Can the Court find a way to be forthright about the living humanity of the child without provoking a constitutional crisis? And can it affirm the humanity of the unborn without saying that some human beings are non-persons under our federal Constitution?

The German Approach: Constitutional Recognition, But No Criminal Punishment

The German Constitutional Court came up with a very elegant solution to this problem back in 1975, one it further clarified in 1993. The unborn child was recognized to have its own (eigenes) constitutional right to life throughout pregnancy, but the state was not required to protect the child via criminal punishment of abortion providers. Instead, the Court required only that the legislature mandate and monitor the effective protection of unborn life.

The German Court specifically endorsed requiring a woman contemplating abortion to receive counseling informing her that abortion kills someone with a right to life. It also recommended that extensive state-backed help be available for her and her child. The Court further endorsed requiring a three-day wait before any abortion could take place. Abortion would remain generally unconstitutional and illegal, but it would not be penalized if it takes place after the prescribed counseling and waiting period. The Court also forbade inaccurate, negative descriptions of the unborn child in public media (“blob of protoplasm” comes to mind).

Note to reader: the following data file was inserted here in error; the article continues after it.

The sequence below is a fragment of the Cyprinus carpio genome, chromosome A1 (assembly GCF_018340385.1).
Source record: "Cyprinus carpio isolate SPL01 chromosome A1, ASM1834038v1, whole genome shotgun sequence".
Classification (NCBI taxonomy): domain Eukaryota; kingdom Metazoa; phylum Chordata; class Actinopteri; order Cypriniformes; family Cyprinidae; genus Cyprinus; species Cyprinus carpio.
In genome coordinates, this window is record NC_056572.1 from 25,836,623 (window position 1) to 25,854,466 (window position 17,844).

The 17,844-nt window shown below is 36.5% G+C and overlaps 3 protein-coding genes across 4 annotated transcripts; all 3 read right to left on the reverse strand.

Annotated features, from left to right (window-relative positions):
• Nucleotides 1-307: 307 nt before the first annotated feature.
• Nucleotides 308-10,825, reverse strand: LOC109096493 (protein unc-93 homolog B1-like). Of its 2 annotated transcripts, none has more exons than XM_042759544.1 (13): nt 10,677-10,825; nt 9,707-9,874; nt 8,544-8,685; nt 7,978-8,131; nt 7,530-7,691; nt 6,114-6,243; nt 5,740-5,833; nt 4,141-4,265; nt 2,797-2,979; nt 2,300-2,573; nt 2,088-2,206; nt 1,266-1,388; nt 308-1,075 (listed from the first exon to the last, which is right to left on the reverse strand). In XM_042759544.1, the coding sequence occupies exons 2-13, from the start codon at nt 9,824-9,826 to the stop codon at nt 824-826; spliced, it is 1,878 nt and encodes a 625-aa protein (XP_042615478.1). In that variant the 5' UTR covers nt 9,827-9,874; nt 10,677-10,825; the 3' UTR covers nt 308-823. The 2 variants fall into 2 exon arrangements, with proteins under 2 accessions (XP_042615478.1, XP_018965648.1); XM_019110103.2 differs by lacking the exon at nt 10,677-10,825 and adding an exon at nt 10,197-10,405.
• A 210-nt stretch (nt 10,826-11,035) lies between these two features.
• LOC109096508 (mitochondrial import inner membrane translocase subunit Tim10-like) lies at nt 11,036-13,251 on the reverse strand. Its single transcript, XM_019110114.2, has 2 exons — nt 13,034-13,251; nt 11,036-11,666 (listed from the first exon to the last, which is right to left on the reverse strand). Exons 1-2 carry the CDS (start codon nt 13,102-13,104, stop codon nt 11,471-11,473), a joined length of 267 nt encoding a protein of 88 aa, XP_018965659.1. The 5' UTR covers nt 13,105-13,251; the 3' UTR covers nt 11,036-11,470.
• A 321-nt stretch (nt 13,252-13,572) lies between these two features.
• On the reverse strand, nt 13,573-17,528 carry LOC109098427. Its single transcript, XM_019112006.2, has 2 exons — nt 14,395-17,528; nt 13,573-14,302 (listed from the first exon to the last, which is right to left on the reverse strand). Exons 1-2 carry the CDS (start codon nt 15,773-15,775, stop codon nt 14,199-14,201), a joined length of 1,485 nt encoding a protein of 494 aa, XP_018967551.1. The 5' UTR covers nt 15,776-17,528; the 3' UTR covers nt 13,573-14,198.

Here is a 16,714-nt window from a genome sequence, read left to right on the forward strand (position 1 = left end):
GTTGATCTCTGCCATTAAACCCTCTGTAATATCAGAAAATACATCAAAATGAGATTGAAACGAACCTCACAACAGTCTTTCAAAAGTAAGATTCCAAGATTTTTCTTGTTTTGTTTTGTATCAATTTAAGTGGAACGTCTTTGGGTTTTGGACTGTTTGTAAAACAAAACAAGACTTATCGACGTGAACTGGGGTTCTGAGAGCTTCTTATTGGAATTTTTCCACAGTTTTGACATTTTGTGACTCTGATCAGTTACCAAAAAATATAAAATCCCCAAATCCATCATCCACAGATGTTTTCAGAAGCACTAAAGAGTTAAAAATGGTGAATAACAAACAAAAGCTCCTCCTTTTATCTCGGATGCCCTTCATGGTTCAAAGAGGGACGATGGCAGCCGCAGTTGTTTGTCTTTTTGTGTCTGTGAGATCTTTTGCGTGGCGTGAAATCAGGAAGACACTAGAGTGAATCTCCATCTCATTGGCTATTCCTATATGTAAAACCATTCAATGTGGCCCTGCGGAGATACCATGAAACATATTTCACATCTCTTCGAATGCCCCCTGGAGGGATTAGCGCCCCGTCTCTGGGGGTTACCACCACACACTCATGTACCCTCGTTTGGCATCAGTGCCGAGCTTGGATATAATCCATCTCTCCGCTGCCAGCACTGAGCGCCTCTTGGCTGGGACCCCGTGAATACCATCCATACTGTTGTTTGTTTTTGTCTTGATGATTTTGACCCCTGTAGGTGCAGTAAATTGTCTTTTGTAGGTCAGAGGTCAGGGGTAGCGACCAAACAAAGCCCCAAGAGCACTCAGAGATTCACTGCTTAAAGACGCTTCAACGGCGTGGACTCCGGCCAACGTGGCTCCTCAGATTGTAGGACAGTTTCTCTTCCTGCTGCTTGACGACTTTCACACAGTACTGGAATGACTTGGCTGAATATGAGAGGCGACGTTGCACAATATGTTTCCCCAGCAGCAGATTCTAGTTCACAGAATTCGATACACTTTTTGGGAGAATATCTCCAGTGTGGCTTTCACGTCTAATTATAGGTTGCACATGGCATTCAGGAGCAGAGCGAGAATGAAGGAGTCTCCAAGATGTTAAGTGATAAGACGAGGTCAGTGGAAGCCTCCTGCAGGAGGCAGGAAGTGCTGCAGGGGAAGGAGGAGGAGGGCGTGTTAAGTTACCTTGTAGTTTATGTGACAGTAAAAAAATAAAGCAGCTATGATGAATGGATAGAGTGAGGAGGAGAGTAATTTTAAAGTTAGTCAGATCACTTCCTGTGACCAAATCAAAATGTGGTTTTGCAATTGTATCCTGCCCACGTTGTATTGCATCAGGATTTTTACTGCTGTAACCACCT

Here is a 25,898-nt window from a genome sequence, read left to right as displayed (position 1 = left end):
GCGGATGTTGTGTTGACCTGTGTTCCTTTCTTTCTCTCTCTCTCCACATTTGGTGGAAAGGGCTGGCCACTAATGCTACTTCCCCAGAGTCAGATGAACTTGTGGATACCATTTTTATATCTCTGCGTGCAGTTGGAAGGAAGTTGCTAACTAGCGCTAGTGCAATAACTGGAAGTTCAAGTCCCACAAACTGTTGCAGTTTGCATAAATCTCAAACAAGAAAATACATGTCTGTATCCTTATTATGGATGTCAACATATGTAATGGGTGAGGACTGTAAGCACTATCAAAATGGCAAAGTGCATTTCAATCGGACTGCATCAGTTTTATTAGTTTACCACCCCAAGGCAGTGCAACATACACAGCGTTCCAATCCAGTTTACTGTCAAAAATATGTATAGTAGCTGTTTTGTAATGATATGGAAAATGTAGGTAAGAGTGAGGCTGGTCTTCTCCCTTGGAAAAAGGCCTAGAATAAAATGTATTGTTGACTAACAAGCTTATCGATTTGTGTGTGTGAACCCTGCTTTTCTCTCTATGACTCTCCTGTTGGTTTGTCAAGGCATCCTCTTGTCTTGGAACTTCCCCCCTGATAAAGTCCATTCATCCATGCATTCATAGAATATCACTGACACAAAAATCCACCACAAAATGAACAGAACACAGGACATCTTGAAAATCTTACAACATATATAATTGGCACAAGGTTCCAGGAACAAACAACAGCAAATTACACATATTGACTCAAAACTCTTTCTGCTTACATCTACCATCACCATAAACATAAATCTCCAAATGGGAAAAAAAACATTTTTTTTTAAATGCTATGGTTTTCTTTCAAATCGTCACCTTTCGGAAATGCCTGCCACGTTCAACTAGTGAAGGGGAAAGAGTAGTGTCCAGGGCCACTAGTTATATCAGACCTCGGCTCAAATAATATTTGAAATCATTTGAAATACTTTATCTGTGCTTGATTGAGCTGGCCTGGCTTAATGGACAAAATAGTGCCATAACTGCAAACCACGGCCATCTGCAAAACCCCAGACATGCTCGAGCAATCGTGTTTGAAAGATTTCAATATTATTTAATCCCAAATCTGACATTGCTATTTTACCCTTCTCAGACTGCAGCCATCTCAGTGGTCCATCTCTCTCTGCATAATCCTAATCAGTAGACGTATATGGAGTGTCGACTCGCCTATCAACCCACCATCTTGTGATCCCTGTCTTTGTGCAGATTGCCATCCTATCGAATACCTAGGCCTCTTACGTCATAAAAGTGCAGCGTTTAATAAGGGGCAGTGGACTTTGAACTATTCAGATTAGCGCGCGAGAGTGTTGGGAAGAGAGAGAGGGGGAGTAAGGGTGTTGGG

This officially pro-life legal regime has been effective in slowing down the rate of abortion in Germany, as compared to the rate in neighboring countries. Such an approach might be hard for Americans to understand, however, because, unlike Europe, we lack a tradition of recognizing certain serious offenses as illegal without attaching penal sanctions to them (though Texas may be breaking new ground in this regard).

In Germany, abortion remains generally unconstitutional and illegal, but it is not penalized if it takes place after the prescribed counseling and waiting period.


Another Way: Affirm the Reasonableness of States’ Judging the Unborn to Be Human

There is, however, another way out for the U.S. Supreme Court besides Germany’s approach. It could avoid holding that human life exists from conception, and yet offer strong support for pro-life laws, simply by saying that it is fully reasonable for a state (or federal) legislature to consider the unborn child an actual human being in danger of death. It already said something similar in Gonzales v. Carhart: “The government may use its voice and its regulatory authority to show its profound respect for the life within the woman.” A state’s reasonable respect for life, the Court could say, would give it a sufficiently compelling interest to protect that life vigorously. If the state wished, such protection could include punishing abortionists criminally and even recognizing the child as a full legal “person”—from conception—under the state’s constitution.